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Debt modification accounting

May 06, 2020

On May 6, 2020, the Accounting Standards Board (AcSB) released a publication on the implications of COVID-19 on debt modification accounting.

Are you negotiating a debt agreement with your lender? Debt modification versus extinguishment assessment under IFRS 9 can be tricky. This overview provides some useful tips on performing this assessment and other key considerations on debt modification accounting for both borrowers and lenders.

Review the publication on the AcSB's website.

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Accounting considerations for insurers

May 06, 2020

On May 6, 2020, the Accounting Standards Board (AcSB) released a publication on the implications of COVID-19 for insurers.

COVID-19 pandemic affects insurance companies in many ways – from market volatility on investment portfolios to changes in cash flow estimates relating to insurance liabilities.

Review the publication on the AcSB's website.


IASB proposes to defer effective date of IAS 1 amendments

May 04, 2020

On May 4, 2020, the International Accounting Standards Board (IASB) published an exposure draft "Classification of Liabilities as Current or Non-current — Deferral of Effective Date (Proposed amendment to IAS 1)" proposing to defer the effective date of the January 2020 amendments to IAS 1 by one year. Comments are requested by June 3, 2020.



On January 23, 2020, the IASB issued Classification of Liabilities as Current or Non-Current (Amendments to IAS 1) providing a more general approach to the classification of liabilities under IAS 1, Presentation of Financial Statements based on the contractual arrangements in place at the reporting date. The amendments currently have an effective date of 1 January 2022.

In April 2020, the IASB held a supplementary IASB meeting to consider COVID-19-related matters including the Board's timelines in view of the COVID-19 pandemic. The Board tentatively decided to delay by one year the effective date of Classification of Liabilities as Current or Non-Current (Amendments to IAS 1) to annual reporting periods beginning on or after 1 January 2023.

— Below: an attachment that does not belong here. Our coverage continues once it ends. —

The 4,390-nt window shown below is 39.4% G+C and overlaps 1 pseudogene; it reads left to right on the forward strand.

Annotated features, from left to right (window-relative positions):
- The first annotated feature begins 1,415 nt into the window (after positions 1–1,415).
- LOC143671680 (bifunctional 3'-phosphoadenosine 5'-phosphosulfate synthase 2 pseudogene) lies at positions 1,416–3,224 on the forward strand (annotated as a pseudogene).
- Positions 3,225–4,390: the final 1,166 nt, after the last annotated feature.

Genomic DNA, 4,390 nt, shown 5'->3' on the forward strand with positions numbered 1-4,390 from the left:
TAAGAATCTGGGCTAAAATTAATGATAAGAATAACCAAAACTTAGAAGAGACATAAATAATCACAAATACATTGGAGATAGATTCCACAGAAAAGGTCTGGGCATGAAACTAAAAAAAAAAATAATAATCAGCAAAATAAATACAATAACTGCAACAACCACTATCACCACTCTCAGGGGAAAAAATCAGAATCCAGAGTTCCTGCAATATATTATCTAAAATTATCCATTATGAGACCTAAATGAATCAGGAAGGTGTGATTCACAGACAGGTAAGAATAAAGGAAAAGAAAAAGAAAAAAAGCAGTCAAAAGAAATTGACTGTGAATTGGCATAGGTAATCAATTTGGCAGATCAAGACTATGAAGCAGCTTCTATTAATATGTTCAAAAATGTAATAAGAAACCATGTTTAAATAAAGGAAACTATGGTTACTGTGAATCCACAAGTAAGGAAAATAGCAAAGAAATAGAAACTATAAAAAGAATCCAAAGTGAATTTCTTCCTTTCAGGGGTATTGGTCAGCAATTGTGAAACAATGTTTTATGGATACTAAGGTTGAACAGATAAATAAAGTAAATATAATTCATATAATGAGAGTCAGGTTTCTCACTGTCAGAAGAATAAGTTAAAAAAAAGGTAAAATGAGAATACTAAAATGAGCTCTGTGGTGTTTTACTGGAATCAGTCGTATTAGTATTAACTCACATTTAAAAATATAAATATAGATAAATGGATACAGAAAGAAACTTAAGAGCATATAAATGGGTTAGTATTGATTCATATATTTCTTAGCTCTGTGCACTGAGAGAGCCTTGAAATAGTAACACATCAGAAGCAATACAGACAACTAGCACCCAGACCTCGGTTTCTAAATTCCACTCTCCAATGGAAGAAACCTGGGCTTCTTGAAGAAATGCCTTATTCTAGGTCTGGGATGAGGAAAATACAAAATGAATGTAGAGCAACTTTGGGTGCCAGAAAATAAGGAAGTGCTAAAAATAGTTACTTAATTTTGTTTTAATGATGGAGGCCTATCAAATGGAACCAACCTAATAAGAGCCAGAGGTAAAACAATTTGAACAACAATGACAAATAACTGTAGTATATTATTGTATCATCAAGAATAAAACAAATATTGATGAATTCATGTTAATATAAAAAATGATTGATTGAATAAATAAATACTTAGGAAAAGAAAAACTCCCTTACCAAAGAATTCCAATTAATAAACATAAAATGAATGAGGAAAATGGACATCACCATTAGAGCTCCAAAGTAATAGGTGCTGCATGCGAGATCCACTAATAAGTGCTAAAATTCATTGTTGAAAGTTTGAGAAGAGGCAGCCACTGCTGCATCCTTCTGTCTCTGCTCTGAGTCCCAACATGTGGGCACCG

The proposed amendment published today is solely seeking to delay the effective date of the January 2020 amendments by one year.


Suggested changes

The changes proposed in ED/2020/3 Classification of Liabilities as Current or Non-current — Deferral of Effective Date (Proposed amendment to IAS 1) would defer the effective date of Classification of Liabilities as Current or Non-Current (Amendments to IAS 1) to annual reporting periods beginning on or after 1 January 2023. Earlier application of the January 2020 amendments would continue to be permitted.


Comment period

Comments on the exposure draft are requested by June 3, 2020. The shortened comment period of 30 days was approved in a DPOC meeting on April 16, 2020.


Additional information


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Basis for Conclusions – Identifying and Assessing the Risks of Material Misstatement

May 04, 2020

On May 4, 2020, the Auditing and Assurance Standards Board (AASB) released this document, which summarizes the process the AASB followed in revising CAS 315, Identifying and Assessing the Risks of Material Misstatement.

The AASB did not propose any Canadian amendments in ED-CAS 315, as no situations met the amendment criteria as stated in Appendix 1 to the CPA Canada Handbook – Assurance. Also, there were no public interest considerations identified particular to Canada that would require a Canadian amendment. The Board reviewed the changes made from the Exposure Draft to the final standard and concluded the changes would not require a Canadian amendment. Therefore, CAS 315 contains no amendments to the ISA wording.

Reviews the Basis of Conclusions on the AASB’s website.

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Canadian securities regulators provide temporary relief to public companies with delayed annual meetings due to COVID-19

May 01, 2020

On May 1, 2020, the Canadian Securities Administrators (CSA) announced it is providing public companies with temporary blanket relief from certain filing and delivery requirements, which are generally tied to the sending of materials for annual general meetings (AGMs).